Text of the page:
6 Loudspeaker cabinets

6.4 Frequency response

The frequency response of a cabinet is the range where it supplies an almost even loudness. The roll-off points are those frequencies where the loudness drops considerably. However, "considerably" is a relative term. Most reputable cabinet manufacturers will specify their limits at -3 dB, a clearly noticable drop in volume, which also equals half the acoustical output power (but not half apparent volume 4.2 Sound pressure. Others may use -6, -8 or even -10 dB. This rather specifies the "usable range" of a cabinet: the range at which it produces significant output. Neither way is good or bad, it's just ways to measure. Just like amplifier output power 5.2 Output power. As an end user, however, you will have to constantly pay attention to how specifications are obtained, because different measuring methods lead to incompatible specifications between brands. Obviously, a more lenient method of measurement (like the -10 dB mentioned earlier) leads to better looking specifications over a more conservative one.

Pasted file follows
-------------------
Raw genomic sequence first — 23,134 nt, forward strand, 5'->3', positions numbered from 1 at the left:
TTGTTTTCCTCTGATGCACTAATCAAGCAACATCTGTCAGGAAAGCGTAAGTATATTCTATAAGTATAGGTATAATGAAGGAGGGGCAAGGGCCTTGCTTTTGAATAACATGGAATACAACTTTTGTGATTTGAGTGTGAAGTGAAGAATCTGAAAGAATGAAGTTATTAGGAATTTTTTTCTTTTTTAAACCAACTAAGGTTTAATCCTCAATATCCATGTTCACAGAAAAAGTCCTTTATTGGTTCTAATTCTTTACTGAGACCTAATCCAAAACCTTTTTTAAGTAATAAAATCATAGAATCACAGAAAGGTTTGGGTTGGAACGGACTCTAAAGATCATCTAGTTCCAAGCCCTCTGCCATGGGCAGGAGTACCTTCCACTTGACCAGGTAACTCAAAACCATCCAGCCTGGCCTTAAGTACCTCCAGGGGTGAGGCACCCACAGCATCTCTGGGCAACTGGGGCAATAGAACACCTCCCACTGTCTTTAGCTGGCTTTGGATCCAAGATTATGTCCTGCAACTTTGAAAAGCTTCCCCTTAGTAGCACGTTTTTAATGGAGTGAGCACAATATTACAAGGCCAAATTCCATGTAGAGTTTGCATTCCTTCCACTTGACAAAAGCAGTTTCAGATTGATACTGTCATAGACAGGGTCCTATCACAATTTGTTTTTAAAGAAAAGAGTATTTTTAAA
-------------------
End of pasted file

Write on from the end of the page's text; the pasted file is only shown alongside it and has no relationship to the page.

It is close to impossible to design a cabinet that meets the requirements of a performing bass guitar player regarding size and output volume as well as reproduce the entire frequency range a bass guitar puts out. This is especially true for bass guitars that are equipped with a low B string, let alone even lower tuned strings. As was explained before 4.1 Sound perception, our brains counteract part of this. Reproducing the very lowest frequencies is not as important as it might seem.

© Joris van den Heuvel 2001-2009